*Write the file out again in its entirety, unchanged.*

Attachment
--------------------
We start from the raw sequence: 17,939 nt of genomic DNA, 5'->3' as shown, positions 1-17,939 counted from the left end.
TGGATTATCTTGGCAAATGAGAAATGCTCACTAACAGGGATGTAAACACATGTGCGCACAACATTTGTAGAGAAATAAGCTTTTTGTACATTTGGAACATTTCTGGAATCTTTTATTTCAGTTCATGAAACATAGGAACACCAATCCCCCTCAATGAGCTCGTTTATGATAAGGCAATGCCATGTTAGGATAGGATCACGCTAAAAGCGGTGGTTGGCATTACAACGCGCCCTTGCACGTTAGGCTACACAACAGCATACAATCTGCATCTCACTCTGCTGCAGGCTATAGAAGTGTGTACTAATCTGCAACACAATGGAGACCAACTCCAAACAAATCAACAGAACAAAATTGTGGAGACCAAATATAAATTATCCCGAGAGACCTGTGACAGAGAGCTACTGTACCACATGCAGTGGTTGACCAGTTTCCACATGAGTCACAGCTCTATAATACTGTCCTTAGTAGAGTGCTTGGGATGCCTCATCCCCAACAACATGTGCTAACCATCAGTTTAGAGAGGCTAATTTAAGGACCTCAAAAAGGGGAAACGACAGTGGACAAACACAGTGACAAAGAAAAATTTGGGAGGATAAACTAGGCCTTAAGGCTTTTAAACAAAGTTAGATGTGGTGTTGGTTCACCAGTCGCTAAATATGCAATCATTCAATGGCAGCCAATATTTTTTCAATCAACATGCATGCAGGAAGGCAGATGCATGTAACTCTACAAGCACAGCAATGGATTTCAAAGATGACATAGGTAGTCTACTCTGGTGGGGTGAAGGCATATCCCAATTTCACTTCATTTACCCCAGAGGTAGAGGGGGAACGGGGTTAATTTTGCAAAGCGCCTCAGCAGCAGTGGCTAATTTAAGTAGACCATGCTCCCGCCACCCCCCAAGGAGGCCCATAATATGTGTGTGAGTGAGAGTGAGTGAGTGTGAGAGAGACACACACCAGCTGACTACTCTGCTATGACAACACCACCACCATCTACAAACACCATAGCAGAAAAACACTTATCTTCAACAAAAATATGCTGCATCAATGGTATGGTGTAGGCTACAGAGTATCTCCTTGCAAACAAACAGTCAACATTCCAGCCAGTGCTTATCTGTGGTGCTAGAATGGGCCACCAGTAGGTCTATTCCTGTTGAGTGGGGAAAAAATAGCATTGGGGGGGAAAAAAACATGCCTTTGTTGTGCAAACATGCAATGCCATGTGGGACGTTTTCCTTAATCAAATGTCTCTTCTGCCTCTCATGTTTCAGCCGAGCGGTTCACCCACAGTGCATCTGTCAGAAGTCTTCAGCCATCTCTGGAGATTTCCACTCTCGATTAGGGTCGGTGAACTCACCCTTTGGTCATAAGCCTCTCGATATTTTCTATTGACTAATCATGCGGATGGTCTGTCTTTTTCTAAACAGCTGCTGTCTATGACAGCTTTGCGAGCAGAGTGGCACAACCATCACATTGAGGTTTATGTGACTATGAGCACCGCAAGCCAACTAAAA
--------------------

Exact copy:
We start from the raw sequence: 17,939 nt of genomic DNA, 5'->3' as shown, positions 1-17,939 counted from the left end.
TGGATTATCTTGGCAAATGAGAAATGCTCACTAACAGGGATGTAAACACATGTGCGCACAACATTTGTAGAGAAATAAGCTTTTTGTACATTTGGAACATTTCTGGAATCTTTTATTTCAGTTCATGAAACATAGGAACACCAATCCCCCTCAATGAGCTCGTTTATGATAAGGCAATGCCATGTTAGGATAGGATCACGCTAAAAGCGGTGGTTGGCATTACAACGCGCCCTTGCACGTTAGGCTACACAACAGCATACAATCTGCATCTCACTCTGCTGCAGGCTATAGAAGTGTGTACTAATCTGCAACACAATGGAGACCAACTCCAAACAAATCAACAGAACAAAATTGTGGAGACCAAATATAAATTATCCCGAGAGACCTGTGACAGAGAGCTACTGTACCACATGCAGTGGTTGACCAGTTTCCACATGAGTCACAGCTCTATAATACTGTCCTTAGTAGAGTGCTTGGGATGCCTCATCCCCAACAACATGTGCTAACCATCAGTTTAGAGAGGCTAATTTAAGGACCTCAAAAAGGGGAAACGACAGTGGACAAACACAGTGACAAAGAAAAATTTGGGAGGATAAACTAGGCCTTAAGGCTTTTAAACAAAGTTAGATGTGGTGTTGGTTCACCAGTCGCTAAATATGCAATCATTCAATGGCAGCCAATATTTTTTCAATCAACATGCATGCAGGAAGGCAGATGCATGTAACTCTACAAGCACAGCAATGGATTTCAAAGATGACATAGGTAGTCTACTCTGGTGGGGTGAAGGCATATCCCAATTTCACTTCATTTACCCCAGAGGTAGAGGGGGAACGGGGTTAATTTTGCAAAGCGCCTCAGCAGCAGTGGCTAATTTAAGTAGACCATGCTCCCGCCACCCCCCAAGGAGGCCCATAATATGTGTGTGAGTGAGAGTGAGTGAGTGTGAGAGAGACACACACCAGCTGACTACTCTGCTATGACAACACCACCACCATCTACAAACACCATAGCAGAAAAACACTTATCTTCAACAAAAATATGCTGCATCAATGGTATGGTGTAGGCTACAGAGTATCTCCTTGCAAACAAACAGTCAACATTCCAGCCAGTGCTTATCTGTGGTGCTAGAATGGGCCACCAGTAGGTCTATTCCTGTTGAGTGGGGAAAAAATAGCATTGGGGGGGAAAAAAACATGCCTTTGTTGTGCAAACATGCAATGCCATGTGGGACGTTTTCCTTAATCAAATGTCTCTTCTGCCTCTCATGTTTCAGCCGAGCGGTTCACCCACAGTGCATCTGTCAGAAGTCTTCAGCCATCTCTGGAGATTTCCACTCTCGATTAGGGTCGGTGAACTCACCCTTTGGTCATAAGCCTCTCGATATTTTCTATTGACTAATCATGCGGATGGTCTGTCTTTTTCTAAACAGCTGCTGTCTATGACAGCTTTGCGAGCAGAGTGGCACAACCATCACATTGAGGTTTATGTGACTATGAGCACCGCAAGCCAACTAAAA